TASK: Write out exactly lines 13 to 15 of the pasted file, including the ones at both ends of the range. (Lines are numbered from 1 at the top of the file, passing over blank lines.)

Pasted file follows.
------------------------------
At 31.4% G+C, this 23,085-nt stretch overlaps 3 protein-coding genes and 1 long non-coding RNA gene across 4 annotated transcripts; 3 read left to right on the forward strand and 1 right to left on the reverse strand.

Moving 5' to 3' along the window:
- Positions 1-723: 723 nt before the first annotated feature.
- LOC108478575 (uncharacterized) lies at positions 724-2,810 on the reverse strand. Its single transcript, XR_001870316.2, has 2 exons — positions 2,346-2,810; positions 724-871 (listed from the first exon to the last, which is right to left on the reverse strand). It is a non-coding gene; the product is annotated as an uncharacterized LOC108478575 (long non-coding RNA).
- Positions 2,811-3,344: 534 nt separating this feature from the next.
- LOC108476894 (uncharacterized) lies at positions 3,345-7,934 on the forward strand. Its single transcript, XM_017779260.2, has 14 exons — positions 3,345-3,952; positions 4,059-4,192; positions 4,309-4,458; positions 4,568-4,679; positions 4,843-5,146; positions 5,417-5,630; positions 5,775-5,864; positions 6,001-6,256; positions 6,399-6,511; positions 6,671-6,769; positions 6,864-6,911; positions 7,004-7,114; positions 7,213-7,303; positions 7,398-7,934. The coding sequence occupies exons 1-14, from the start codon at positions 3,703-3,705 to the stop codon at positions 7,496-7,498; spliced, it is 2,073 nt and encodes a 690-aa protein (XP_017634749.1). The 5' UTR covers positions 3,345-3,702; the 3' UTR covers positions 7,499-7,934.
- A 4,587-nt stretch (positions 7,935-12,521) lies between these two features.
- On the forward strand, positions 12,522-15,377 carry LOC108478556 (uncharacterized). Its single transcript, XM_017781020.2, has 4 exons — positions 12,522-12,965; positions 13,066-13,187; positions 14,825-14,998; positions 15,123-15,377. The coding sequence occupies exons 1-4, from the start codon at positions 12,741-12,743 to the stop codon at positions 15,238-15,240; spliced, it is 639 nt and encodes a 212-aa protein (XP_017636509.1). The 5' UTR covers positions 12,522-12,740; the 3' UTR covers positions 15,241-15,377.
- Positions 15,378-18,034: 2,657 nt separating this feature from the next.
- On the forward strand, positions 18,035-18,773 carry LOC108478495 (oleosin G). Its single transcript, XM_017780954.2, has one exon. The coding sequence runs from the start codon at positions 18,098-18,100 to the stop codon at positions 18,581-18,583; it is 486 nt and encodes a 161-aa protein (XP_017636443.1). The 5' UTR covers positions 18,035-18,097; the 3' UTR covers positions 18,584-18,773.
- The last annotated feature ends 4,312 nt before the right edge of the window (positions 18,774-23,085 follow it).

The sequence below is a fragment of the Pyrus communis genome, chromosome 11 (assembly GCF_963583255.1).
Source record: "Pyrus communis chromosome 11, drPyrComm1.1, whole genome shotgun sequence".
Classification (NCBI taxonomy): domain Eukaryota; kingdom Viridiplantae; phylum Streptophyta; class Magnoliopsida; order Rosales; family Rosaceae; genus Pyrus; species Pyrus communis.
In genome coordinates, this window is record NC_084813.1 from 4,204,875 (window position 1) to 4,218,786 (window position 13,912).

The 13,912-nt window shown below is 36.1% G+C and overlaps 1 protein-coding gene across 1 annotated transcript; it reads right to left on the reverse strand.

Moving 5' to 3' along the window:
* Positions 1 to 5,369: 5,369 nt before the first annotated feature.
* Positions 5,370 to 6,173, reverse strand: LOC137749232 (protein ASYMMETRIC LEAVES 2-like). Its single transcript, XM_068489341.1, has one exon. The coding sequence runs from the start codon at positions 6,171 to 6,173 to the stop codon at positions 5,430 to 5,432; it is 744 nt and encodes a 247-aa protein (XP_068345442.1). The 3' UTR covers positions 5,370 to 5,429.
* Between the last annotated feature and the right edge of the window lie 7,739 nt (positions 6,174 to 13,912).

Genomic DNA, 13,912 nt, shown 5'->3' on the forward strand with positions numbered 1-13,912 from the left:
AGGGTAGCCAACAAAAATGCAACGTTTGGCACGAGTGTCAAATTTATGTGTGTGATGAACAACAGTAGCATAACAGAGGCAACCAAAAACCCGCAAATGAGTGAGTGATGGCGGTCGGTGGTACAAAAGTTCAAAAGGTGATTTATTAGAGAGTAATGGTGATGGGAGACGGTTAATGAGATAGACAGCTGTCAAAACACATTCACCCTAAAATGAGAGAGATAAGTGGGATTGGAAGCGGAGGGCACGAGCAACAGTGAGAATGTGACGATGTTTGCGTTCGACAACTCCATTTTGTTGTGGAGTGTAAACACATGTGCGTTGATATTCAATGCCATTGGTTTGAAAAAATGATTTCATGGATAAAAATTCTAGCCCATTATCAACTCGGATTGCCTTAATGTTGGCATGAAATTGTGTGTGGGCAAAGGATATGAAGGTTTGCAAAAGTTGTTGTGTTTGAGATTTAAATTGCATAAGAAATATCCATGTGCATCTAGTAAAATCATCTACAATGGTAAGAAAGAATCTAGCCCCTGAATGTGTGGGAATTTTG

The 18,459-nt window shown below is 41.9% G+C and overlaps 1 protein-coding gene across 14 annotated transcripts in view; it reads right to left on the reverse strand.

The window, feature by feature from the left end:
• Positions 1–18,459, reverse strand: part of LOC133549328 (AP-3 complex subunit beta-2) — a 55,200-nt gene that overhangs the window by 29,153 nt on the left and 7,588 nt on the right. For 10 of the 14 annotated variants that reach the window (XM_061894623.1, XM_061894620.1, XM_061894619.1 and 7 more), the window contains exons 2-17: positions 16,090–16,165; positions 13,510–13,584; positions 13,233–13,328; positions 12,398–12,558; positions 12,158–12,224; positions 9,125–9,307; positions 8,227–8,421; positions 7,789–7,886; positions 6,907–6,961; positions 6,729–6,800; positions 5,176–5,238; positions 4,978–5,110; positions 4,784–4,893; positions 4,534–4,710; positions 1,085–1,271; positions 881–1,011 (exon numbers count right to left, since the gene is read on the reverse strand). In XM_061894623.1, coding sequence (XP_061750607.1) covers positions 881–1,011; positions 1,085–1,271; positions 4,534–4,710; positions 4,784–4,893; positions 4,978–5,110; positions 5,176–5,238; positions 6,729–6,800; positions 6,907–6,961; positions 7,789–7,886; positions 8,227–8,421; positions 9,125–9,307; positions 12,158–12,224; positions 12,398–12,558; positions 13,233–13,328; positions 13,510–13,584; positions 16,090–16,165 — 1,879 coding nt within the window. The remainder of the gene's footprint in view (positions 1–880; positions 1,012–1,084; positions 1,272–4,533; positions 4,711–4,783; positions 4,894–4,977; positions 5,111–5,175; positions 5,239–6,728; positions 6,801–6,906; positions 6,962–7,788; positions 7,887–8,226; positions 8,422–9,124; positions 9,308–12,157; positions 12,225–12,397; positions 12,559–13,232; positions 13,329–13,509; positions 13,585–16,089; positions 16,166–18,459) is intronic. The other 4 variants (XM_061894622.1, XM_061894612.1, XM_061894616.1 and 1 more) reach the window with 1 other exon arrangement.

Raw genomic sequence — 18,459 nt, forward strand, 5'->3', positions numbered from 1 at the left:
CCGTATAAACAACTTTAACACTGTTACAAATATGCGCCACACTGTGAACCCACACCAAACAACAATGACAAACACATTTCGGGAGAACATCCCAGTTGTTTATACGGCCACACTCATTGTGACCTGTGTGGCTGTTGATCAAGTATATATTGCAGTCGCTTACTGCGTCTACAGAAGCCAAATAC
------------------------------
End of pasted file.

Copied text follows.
Source record: "Pyrus communis chromosome 11, drPyrComm1.1, whole genome shotgun sequence".
Classification (NCBI taxonomy): domain Eukaryota; kingdom Viridiplantae; phylum Streptophyta; class Magnoliopsida; order Rosales; family Rosaceae; genus Pyrus; species Pyrus communis.
In genome coordinates, this window is record NC_084813.1 from 4,204,875 (window position 1) to 4,218,786 (window position 13,912).